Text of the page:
Q. I am lucky to have insurance through my employer, but I need more medications as I grow older.

Last month, my doctor and I discussed new drugs for two health problems. Because I have had serious negative reactions to many generics, we opted for name brands.

My insurance company refuses to pay Tier 3 ($70 for 90 day mail supply) for the brand name medications that my doctor and I agreed would be best. As a result, my budget was blown to shreds. I had to pay $420 for 2 drugs last month, and now must determine which other bills not to pay now and next month. What else can I do?

A. Many insurance companies have created a multi-tier payment system to discourage the use of expensive brand-name medicines. This might seem reasonable, but we are concerned. So many people have reported problems with generic drugs on our Web site that we are no longer confident of their quality.

People who need pricey prescriptions may want to shop comparatively using a service such as www.PharmacyChecker.com. Another option might be to buy brand name drugs from reliable Canadian online pharmacies. Be aware, though, that some online drugstores masquerade as Canadian.

We are sending you our Guide to Saving Money on Medicine for guidance on determining which online pharmacies are legitimate.

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  1. kathryn
    Reply

    I had a pharmacist in a small town quote me a price on my prescription of 200 dollars. I went to a chain store pharmacy and it only cost me 20. same drug same amount.
    Where could I go to report this type of fraud?

  2. T
    Reply

    Talk about medicines going up in price. I paid $42 for 100 pills of Synthroid before the start up of the government’s start up of cheap drug program.
    I paid $67.09 for my Synthroid on 6/29/09.
    I don’t carry prescription drugs on my insurance. Turns out that by dropping this, I can save over $100 a month on my insurance.
    I don’t think the cost of these drugs should be raised that high to make up for the government program.
    I cannot take the generic drugs. Generics bounce my T4 all over the place. The only thing I can think of is the fact the pharmacy uses various generic brands (cheapest) and I get one brand one time and another brand the next. I have done really well on the Synthroid when Doc checks the Thyroid tests.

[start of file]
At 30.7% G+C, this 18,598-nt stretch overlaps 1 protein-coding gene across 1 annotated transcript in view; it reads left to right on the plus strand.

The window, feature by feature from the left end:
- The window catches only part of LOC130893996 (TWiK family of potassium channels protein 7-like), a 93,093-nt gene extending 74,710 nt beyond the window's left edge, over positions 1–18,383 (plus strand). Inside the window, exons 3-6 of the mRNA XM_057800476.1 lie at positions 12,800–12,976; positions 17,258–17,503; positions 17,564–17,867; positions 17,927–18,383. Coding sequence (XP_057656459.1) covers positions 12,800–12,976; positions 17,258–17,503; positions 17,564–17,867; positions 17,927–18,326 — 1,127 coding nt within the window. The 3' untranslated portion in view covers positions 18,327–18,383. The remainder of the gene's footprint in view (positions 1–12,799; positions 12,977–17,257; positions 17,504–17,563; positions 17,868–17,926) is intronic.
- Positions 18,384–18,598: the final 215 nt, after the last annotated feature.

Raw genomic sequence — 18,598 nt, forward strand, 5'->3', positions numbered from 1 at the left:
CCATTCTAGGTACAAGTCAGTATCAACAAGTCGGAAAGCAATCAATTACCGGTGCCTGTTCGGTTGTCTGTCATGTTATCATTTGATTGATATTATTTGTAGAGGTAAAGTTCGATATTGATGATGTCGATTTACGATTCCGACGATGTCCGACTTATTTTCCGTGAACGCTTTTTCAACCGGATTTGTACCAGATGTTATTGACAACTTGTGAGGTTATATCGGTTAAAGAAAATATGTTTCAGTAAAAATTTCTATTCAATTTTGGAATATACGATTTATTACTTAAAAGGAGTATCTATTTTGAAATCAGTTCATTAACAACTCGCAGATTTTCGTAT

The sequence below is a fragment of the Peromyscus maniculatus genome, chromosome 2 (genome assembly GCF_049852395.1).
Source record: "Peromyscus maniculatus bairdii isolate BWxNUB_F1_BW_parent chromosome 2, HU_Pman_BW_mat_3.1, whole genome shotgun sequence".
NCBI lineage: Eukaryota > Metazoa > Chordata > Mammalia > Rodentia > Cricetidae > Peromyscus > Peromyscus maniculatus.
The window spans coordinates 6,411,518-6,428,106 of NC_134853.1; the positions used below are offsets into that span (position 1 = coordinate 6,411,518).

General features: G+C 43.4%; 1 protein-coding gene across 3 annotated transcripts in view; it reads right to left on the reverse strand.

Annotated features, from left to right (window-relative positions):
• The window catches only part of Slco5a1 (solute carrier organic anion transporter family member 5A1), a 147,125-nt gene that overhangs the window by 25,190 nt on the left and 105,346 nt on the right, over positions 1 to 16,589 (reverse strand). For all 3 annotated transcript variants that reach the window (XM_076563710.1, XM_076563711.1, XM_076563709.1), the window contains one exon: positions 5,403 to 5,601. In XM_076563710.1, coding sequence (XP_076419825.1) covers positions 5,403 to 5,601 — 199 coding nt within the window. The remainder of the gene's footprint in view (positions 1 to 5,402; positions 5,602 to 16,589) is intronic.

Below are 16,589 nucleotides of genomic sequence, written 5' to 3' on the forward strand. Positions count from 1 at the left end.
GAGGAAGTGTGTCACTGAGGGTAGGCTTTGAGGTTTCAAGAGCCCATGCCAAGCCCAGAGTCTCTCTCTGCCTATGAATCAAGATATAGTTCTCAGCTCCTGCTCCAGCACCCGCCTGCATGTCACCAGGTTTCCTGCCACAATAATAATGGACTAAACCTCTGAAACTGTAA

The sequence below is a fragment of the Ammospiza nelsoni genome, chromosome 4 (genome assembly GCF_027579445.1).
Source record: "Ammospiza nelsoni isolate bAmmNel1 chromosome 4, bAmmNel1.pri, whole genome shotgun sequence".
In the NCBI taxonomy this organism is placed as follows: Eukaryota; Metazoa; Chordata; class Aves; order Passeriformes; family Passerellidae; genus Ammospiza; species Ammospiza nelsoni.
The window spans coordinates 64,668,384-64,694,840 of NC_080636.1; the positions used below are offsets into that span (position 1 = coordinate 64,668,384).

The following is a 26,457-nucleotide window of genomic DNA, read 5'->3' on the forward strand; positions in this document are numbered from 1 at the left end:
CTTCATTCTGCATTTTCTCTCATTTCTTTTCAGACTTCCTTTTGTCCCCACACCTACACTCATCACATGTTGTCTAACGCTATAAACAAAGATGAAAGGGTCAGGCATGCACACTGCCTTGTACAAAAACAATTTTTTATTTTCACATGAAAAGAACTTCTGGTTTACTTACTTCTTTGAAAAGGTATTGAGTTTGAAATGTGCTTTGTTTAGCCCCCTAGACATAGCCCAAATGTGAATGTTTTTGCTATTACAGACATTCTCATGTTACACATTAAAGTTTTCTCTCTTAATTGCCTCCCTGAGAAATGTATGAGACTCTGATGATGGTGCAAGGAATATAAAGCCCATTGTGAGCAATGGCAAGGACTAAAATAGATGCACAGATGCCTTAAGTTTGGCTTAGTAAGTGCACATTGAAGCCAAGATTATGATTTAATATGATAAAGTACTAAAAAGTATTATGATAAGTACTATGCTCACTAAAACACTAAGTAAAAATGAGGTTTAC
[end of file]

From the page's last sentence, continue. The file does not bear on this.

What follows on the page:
3. IAC
    Reply

    I have problems with medicines, generic or not. Due to health issues my husband and I were forced to close and retire from our business. I had to apply for TX high risk pool health insurance because of 2 cancers and chronic conditions; I will not qualify for Medicare for 18 more months. I was forced to take early retirement income from Social Security (at much reduced benefit) so I can care for my mother and husband. Now my insurance policy has jumped the premium to take all my income, leaving only $15/mo for high deductible of $2500 (which I always meet) along with myriad chronic problems not covered by the policy and a host of medications as well. After battling GERD, esophagitus and gastritis for 19 years, the only effective med has been Prevacid (I have tried them all.) But the insurance management “hired” a new pharmaceutical company to first deny the RX and require one which was like OTC. I almost had another trip to the hospital because of severity of pain before my doctor intervened and the company relented. It still cost me $100/90 days. Now they have notified me that I will have to pay more than $500/90 day supply. I must resort to generic from Canada and wonder : “What will the insurance company do next, make me sell my house so I can pad their pockets more?”

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